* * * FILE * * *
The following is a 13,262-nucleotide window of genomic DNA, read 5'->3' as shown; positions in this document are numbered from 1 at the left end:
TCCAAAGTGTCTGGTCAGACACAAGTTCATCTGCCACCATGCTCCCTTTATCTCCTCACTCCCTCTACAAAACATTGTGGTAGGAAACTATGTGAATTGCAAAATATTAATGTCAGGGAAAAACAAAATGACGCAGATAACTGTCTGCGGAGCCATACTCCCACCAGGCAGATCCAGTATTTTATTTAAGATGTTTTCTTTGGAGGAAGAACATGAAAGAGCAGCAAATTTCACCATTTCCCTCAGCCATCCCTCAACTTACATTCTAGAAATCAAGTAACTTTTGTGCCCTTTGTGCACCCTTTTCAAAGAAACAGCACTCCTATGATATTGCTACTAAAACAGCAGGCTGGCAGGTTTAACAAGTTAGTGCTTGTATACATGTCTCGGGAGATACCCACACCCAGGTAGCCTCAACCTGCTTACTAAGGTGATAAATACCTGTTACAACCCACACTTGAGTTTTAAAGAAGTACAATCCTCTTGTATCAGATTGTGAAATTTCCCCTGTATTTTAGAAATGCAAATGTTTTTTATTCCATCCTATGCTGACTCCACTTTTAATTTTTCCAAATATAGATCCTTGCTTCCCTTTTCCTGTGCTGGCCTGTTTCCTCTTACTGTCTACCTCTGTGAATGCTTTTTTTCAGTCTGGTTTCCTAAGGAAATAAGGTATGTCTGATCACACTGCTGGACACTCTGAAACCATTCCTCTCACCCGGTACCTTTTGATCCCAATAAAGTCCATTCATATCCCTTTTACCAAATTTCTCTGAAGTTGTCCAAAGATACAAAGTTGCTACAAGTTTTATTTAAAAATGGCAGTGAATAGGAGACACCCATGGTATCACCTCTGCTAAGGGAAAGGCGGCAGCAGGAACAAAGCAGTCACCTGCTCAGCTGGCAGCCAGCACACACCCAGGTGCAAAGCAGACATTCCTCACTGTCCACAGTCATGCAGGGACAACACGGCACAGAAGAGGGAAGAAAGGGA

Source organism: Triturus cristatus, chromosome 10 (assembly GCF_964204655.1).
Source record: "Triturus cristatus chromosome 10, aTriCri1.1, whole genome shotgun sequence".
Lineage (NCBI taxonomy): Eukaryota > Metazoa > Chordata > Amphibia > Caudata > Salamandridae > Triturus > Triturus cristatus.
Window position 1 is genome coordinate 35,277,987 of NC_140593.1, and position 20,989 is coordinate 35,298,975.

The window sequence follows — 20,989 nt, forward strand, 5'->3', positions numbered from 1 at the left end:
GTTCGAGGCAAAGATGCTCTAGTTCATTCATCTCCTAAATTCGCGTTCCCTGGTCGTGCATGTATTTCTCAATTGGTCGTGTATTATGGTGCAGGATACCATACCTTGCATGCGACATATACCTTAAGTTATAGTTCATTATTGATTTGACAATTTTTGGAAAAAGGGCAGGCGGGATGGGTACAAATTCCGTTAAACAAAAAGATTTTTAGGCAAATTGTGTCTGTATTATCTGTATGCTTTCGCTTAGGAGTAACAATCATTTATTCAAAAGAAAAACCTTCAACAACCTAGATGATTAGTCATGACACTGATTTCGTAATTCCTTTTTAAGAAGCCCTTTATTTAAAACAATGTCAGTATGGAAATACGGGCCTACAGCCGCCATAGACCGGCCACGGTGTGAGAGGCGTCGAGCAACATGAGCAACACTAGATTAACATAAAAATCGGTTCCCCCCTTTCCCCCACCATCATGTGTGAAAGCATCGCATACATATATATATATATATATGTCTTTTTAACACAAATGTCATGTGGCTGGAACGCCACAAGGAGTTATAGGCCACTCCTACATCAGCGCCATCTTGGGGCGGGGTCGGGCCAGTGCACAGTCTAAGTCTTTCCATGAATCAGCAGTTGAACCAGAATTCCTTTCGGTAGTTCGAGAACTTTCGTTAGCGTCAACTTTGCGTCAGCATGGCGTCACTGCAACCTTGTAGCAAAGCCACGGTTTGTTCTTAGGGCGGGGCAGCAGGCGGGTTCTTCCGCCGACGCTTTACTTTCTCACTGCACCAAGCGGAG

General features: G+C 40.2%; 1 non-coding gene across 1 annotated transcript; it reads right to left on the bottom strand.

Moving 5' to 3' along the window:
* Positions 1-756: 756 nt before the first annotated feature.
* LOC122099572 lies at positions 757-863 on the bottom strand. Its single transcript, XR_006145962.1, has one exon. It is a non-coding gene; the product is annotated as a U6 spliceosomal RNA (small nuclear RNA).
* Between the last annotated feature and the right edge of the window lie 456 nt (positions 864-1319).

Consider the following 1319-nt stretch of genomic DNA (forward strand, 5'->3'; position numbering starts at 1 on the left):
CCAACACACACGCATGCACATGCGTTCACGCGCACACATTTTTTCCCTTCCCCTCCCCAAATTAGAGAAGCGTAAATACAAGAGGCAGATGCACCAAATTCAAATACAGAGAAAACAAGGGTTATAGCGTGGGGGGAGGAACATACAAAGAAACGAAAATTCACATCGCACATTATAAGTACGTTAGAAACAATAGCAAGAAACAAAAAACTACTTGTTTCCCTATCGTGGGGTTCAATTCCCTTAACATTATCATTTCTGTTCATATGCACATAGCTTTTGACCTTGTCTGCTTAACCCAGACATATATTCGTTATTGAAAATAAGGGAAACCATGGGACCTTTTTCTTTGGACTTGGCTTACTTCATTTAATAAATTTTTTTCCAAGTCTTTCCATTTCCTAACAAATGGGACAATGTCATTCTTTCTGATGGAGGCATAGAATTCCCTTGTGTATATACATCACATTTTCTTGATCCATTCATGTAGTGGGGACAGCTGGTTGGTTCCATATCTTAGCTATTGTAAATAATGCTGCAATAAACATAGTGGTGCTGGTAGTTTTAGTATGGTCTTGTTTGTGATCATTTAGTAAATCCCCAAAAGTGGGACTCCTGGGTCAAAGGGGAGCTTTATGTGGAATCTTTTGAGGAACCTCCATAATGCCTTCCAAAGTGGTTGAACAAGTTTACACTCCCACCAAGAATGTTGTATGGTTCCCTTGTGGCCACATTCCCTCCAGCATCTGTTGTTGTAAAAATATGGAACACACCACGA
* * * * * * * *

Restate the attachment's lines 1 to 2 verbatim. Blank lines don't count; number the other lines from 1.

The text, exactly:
The following is a 13,262-nucleotide window of genomic DNA, read 5'->3' as shown; positions in this document are numbered from 1 at the left end:
TCCAAAGTGTCTGGTCAGACACAAGTTCATCTGCCACCATGCTCCCTTTATCTCCTCACTCCCTCTACAAAACATTGTGGTAGGAAACTATGTGAATTGCAAAATATTAATGTCAGGGAAAAACAAAATGACGCAGATAACTGTCTGCGGAGCCATACTCCCACCAGGCAGATCCAGTATTTTATTTAAGATGTTTTCTTTGGAGGAAGAACATGAAAGAGCAGCAAATTTCACCATTTCCCTCAGCCATCCCTCAACTTACATTCTAGAAATCAAGTAACTTTTGTGCCCTTTGTGCACCCTTTTCAAAGAAACAGCACTCCTATGATATTGCTACTAAAACAGCAGGCTGGCAGGTTTAACAAGTTAGTGCTTGTATACATGTCTCGGGAGATACCCACACCCAGGTAGCCTCAACCTGCTTACTAAGGTGATAAATACCTGTTACAACCCACACTTGAGTTTTAAAGAAGTACAATCCTCTTGTATCAGATTGTGAAATTTCCCCTGTATTTTAGAAATGCAAATGTTTTTTATTCCATCCTATGCTGACTCCACTTTTAATTTTTCCAAATATAGATCCTTGCTTCCCTTTTCCTGTGCTGGCCTGTTTCCTCTTACTGTCTACCTCTGTGAATGCTTTTTTTCAGTCTGGTTTCCTAAGGAAATAAGGTATGTCTGATCACACTGCTGGACACTCTGAAACCATTCCTCTCACCCGGTACCTTTTGATCCCAATAAAGTCCATTCATATCCCTTTTACCAAATTTCTCTGAAGTTGTCCAAAGATACAAAGTTGCTACAAGTTTTATTTAAAAATGGCAGTGAATAGGAGACACCCATGGTATCACCTCTGCTAAGGGAAAGGCGGCAGCAGGAACAAAGCAGTCACCTGCTCAGCTGGCAGCCAGCACACACCCAGGTGCAAAGCAGACATTCCTCACTGTCCACAGTCATGCAGGGACAACACGGCACAGAAGAGGGAAGAAAGGGA